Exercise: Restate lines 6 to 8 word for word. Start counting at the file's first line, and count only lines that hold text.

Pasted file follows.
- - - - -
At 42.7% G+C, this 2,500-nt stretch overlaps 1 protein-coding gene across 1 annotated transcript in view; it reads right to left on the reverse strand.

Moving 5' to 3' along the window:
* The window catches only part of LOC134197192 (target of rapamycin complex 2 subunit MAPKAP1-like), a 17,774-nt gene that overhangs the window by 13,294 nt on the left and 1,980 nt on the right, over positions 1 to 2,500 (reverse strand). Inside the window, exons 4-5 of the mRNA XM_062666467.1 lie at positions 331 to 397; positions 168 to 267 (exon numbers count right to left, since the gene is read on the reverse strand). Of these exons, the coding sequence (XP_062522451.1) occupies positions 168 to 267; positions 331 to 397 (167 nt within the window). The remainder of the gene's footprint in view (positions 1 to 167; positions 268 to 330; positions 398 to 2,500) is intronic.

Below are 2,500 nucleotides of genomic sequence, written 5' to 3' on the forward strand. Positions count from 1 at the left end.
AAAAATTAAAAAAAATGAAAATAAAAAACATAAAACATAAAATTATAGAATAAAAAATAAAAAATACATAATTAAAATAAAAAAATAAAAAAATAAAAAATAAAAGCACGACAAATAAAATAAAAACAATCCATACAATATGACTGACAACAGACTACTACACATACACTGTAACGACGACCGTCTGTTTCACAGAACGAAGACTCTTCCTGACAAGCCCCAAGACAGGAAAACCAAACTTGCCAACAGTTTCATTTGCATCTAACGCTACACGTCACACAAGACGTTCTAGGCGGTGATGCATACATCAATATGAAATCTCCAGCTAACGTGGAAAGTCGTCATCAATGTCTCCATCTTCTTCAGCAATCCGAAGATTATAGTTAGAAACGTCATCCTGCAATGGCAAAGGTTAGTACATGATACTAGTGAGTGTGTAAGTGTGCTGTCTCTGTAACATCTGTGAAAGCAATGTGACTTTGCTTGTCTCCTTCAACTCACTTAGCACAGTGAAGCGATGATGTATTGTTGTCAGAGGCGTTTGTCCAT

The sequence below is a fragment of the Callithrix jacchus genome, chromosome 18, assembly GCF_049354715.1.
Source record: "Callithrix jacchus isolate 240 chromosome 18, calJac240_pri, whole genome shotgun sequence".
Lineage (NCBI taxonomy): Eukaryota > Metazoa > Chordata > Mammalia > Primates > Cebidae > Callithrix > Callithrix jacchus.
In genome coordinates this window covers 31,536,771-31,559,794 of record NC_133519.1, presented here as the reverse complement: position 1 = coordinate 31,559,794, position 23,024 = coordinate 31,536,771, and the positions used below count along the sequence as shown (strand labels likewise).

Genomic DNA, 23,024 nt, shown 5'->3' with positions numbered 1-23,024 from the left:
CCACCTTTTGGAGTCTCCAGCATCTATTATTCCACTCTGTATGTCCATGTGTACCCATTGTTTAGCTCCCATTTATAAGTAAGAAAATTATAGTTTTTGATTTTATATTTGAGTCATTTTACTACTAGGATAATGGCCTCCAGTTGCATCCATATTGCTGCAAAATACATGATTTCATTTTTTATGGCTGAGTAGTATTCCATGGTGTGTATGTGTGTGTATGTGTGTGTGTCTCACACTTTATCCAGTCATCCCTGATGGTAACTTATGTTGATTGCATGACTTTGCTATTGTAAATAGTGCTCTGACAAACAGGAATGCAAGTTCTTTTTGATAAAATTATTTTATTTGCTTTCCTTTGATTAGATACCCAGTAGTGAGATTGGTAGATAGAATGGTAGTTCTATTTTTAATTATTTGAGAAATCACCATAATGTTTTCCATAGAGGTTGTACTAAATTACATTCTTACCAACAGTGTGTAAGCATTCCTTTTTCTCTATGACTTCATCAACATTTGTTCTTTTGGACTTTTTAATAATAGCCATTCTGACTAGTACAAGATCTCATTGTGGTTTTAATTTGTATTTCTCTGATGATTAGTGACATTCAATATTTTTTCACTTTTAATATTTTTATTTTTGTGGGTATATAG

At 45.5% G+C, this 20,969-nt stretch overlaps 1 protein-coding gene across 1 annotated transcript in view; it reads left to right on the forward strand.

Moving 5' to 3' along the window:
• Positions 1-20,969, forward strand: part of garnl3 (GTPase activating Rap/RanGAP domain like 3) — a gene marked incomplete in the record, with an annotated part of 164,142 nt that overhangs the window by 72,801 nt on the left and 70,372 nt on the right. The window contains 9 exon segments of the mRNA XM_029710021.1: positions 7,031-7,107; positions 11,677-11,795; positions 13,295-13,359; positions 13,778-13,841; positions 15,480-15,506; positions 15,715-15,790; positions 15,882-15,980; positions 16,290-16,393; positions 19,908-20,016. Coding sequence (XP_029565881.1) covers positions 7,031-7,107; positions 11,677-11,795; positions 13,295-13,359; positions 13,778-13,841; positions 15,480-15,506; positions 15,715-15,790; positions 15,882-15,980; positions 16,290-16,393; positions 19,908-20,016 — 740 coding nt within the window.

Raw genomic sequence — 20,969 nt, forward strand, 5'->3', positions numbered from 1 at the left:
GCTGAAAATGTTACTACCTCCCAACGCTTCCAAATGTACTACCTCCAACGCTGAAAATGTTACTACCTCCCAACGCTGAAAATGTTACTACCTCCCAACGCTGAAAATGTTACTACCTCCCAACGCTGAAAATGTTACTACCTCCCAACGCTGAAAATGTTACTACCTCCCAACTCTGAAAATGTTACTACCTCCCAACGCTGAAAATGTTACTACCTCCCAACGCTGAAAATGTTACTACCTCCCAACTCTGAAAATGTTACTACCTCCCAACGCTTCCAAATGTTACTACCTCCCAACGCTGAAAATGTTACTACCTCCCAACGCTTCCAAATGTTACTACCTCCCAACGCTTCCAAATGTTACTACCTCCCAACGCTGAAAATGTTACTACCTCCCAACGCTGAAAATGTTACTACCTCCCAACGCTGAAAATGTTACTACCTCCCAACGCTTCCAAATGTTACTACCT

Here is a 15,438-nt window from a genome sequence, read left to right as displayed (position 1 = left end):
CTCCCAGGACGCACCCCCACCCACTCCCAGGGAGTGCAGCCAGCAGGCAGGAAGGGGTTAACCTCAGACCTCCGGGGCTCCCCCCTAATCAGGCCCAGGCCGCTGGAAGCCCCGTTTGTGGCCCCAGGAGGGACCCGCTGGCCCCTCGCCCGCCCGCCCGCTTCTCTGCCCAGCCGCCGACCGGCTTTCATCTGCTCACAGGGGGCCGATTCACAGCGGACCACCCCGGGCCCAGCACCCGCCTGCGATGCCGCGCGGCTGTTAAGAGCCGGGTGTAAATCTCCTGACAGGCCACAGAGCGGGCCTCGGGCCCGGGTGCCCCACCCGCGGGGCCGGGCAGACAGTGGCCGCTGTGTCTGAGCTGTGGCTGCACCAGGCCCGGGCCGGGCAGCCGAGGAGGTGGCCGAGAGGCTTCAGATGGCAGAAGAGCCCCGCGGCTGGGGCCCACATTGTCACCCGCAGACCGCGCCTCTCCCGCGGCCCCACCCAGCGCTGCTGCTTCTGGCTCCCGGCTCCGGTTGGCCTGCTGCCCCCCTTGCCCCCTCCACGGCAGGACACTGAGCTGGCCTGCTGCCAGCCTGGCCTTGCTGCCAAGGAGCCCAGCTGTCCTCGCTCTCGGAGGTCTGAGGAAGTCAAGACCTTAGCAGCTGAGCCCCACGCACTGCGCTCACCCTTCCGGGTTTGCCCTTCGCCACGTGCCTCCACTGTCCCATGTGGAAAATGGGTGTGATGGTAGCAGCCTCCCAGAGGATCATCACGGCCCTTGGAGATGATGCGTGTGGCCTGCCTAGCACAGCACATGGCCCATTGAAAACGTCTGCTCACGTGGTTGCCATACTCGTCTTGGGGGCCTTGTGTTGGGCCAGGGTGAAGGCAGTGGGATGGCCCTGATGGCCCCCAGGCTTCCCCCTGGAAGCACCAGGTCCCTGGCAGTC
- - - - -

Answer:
The sequence below is a fragment of the Callithrix jacchus genome, chromosome 18, assembly GCF_049354715.1.
Source record: "Callithrix jacchus isolate 240 chromosome 18, calJac240_pri, whole genome shotgun sequence".
Lineage (NCBI taxonomy): Eukaryota > Metazoa > Chordata > Mammalia > Primates > Cebidae > Callithrix > Callithrix jacchus.